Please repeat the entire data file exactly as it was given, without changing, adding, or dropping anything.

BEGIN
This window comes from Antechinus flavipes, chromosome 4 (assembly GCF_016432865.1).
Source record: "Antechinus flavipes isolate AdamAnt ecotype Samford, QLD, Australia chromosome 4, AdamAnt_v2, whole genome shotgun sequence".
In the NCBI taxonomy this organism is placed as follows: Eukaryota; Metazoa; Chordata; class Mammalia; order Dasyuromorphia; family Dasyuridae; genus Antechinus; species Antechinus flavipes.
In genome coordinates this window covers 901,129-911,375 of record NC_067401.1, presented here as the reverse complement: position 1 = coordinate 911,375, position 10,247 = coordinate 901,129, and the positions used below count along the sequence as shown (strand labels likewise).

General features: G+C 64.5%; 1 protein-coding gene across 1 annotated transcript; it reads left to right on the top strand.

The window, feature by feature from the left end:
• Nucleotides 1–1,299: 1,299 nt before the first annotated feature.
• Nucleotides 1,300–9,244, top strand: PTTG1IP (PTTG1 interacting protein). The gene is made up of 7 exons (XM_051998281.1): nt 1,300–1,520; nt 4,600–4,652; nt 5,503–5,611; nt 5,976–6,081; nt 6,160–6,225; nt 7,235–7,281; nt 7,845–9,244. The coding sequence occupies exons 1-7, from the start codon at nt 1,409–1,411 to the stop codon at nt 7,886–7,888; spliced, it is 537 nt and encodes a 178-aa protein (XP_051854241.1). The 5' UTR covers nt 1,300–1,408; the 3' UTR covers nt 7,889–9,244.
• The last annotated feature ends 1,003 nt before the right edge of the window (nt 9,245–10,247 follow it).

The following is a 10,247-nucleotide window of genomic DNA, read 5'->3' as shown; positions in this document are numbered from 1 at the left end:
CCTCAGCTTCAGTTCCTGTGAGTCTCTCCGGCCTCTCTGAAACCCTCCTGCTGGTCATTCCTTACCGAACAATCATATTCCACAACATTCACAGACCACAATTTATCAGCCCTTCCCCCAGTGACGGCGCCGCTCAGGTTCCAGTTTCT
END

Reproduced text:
This window comes from Antechinus flavipes, chromosome 4 (assembly GCF_016432865.1).
Source record: "Antechinus flavipes isolate AdamAnt ecotype Samford, QLD, Australia chromosome 4, AdamAnt_v2, whole genome shotgun sequence".
In the NCBI taxonomy this organism is placed as follows: Eukaryota; Metazoa; Chordata; class Mammalia; order Dasyuromorphia; family Dasyuridae; genus Antechinus; species Antechinus flavipes.
In genome coordinates this window covers 901,129-911,375 of record NC_067401.1, presented here as the reverse complement: position 1 = coordinate 911,375, position 10,247 = coordinate 901,129, and the positions used below count along the sequence as shown (strand labels likewise).

General features: G+C 64.5%; 1 protein-coding gene across 1 annotated transcript; it reads left to right on the top strand.

The window, feature by feature from the left end:
• Nucleotides 1–1,299: 1,299 nt before the first annotated feature.
• Nucleotides 1,300–9,244, top strand: PTTG1IP (PTTG1 interacting protein). The gene is made up of 7 exons (XM_051998281.1): nt 1,300–1,520; nt 4,600–4,652; nt 5,503–5,611; nt 5,976–6,081; nt 6,160–6,225; nt 7,235–7,281; nt 7,845–9,244. The coding sequence occupies exons 1-7, from the start codon at nt 1,409–1,411 to the stop codon at nt 7,886–7,888; spliced, it is 537 nt and encodes a 178-aa protein (XP_051854241.1). The 5' UTR covers nt 1,300–1,408; the 3' UTR covers nt 7,889–9,244.
• The last annotated feature ends 1,003 nt before the right edge of the window (nt 9,245–10,247 follow it).

The following is a 10,247-nucleotide window of genomic DNA, read 5'->3' as shown; positions in this document are numbered from 1 at the left end:
CCTCAGCTTCAGTTCCTGTGAGTCTCTCCGGCCTCTCTGAAACCCTCCTGCTGGTCATTCCTTACCGAACAATCATATTCCACAACATTCACAGACCACAATTTATCAGCCCTTCCCCCAGTGACGGCGCCGCTCAGGTTCCAGTTTCT